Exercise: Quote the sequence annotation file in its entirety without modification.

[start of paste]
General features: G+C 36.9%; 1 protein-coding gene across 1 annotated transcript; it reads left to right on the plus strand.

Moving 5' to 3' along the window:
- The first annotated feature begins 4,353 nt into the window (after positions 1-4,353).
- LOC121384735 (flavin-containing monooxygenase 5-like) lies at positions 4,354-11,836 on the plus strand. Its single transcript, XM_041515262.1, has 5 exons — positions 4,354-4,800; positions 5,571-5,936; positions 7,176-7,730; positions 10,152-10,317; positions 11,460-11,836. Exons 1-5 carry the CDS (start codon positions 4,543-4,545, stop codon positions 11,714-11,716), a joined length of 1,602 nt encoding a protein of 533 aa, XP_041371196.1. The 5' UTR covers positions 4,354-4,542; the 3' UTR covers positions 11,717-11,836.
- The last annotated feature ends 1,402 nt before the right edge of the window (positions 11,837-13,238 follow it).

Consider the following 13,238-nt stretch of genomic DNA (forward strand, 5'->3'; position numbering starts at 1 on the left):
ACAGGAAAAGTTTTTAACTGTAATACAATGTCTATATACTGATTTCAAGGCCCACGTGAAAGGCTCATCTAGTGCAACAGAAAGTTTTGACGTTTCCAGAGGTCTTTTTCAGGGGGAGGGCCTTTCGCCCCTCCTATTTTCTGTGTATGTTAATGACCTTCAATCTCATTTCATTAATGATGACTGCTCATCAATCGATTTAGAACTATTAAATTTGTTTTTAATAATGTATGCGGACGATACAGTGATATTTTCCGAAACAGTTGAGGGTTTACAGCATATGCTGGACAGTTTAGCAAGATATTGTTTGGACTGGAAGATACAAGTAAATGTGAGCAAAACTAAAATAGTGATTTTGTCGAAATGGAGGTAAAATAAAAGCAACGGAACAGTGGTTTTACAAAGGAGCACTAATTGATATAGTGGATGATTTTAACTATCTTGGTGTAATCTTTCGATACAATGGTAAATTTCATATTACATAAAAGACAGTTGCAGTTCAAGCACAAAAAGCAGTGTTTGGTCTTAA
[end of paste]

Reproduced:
General features: G+C 36.9%; 1 protein-coding gene across 1 annotated transcript; it reads left to right on the plus strand.

Moving 5' to 3' along the window:
- The first annotated feature begins 4,353 nt into the window (after positions 1-4,353).
- LOC121384735 (flavin-containing monooxygenase 5-like) lies at positions 4,354-11,836 on the plus strand. Its single transcript, XM_041515262.1, has 5 exons — positions 4,354-4,800; positions 5,571-5,936; positions 7,176-7,730; positions 10,152-10,317; positions 11,460-11,836. Exons 1-5 carry the CDS (start codon positions 4,543-4,545, stop codon positions 11,714-11,716), a joined length of 1,602 nt encoding a protein of 533 aa, XP_041371196.1. The 5' UTR covers positions 4,354-4,542; the 3' UTR covers positions 11,717-11,836.
- The last annotated feature ends 1,402 nt before the right edge of the window (positions 11,837-13,238 follow it).

Consider the following 13,238-nt stretch of genomic DNA (forward strand, 5'->3'; position numbering starts at 1 on the left):
ACAGGAAAAGTTTTTAACTGTAATACAATGTCTATATACTGATTTCAAGGCCCACGTGAAAGGCTCATCTAGTGCAACAGAAAGTTTTGACGTTTCCAGAGGTCTTTTTCAGGGGGAGGGCCTTTCGCCCCTCCTATTTTCTGTGTATGTTAATGACCTTCAATCTCATTTCATTAATGATGACTGCTCATCAATCGATTTAGAACTATTAAATTTGTTTTTAATAATGTATGCGGACGATACAGTGATATTTTCCGAAACAGTTGAGGGTTTACAGCATATGCTGGACAGTTTAGCAAGATATTGTTTGGACTGGAAGATACAAGTAAATGTGAGCAAAACTAAAATAGTGATTTTGTCGAAATGGAGGTAAAATAAAAGCAACGGAACAGTGGTTTTACAAAGGAGCACTAATTGATATAGTGGATGATTTTAACTATCTTGGTGTAATCTTTCGATACAATGGTAAATTTCATATTACATAAAAGACAGTTGCAGTTCAAGCACAAAAAGCAGTGTTTGGTCTTAA